Thursday, July 3, 2014

Tailoring Progress

I'm making steady progress on the wedding suit.

It's been awhile since I've done any tailoring, so the amount of basting and handsewing has been a little overwhelming at times. I'm using the Roberto Cabrera book on tailoring which is usually helpful, but tonight he has me totally baffled about constructing the collar. It's almost more confusing than putting in a zipper fly! So I'm just going to walk away for the night and pick it up in the morning when I'm fresh. I do that a lot, hence I'm one of the slowest sewers out there.

The sleeves are essentially done, they just need buttonholes on the vents. I do like Cabrera's method of making and lining the sleeves. You do have to make a muslin first because the length will be set when all is said and done.



A wide piece of bias muslin is basted into the cuff along the hemline and fold lines of the vent.


The hem is pressed up and attached to the muslin. This way there will be no stitches visible on the outside of the cuff. The sleeve and lining are then sewn up as usual.


Both the sleeve and the lining will be wrong side out. They're stacked up and the corresponding seam allowances are quickly stitched together with a diagonal stitch. Nothing fancy here. Then the fun happens. Reach down through the lining and pull the sleeve up through it. Voila! A perfectly lined sleeve (inside out) ready to have the lining finished at the vent.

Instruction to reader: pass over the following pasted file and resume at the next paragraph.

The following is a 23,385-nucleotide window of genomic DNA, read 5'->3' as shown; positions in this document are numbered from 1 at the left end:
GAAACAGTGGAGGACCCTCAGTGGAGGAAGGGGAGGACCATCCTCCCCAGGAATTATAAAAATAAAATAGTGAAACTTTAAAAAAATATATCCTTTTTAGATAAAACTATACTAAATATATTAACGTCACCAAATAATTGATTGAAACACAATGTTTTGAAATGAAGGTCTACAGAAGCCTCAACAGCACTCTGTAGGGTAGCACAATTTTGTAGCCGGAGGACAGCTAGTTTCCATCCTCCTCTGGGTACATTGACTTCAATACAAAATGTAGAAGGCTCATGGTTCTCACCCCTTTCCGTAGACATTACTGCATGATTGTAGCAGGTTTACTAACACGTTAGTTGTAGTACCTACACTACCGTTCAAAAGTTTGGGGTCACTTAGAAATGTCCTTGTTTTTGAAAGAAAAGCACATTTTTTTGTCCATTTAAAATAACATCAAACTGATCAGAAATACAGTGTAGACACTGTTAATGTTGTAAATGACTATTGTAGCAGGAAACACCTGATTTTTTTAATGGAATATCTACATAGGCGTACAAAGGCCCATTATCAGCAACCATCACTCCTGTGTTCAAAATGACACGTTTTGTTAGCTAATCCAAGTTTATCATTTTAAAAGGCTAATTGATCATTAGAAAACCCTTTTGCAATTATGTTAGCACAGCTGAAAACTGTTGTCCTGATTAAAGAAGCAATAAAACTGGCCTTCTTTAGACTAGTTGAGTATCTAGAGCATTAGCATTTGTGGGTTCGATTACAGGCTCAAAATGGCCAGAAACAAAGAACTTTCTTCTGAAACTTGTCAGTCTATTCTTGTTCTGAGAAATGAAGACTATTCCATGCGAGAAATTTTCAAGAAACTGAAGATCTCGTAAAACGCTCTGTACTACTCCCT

Here's the finished vent. You just have to fiddle with it until it works. Once it makes sense and comes together, I press it into position, baste to hold things together and then slipstitch with silk thread.



The sleeves are done for now and set aside.

Next I've worked on the lining and added an inside left chest pocket.


I used some of my left over shirting fabric for the welts. A fanciful touch. This is the same pocket construction as the outside pockets, just a bit smaller. I'm not bothering to make a right inside pocket because I would never use it, not to mention the time required to make it.



It looks like this from the inside.



I've put in the shoulder pads. The front of the pad is padstitched into the canvas. It's kind of a wrestling match, and I'm always glad when this step is over.

It's not pretty, but it works.

And here's where I leave off. Is there enough basting???? :)





  1. That jacket is as basted as a Thanksgiving Turkey! It looks like organised graffiti, and is fascinating. Almost a pity you'll be taking it all out again...

  2. It's looking amazing - I love looking at all your construction photos. The hint of that lovely matching floral on the hidden pocket is my favourite. Basting is something I enjoy sewing in, but get so frustrated at taking out!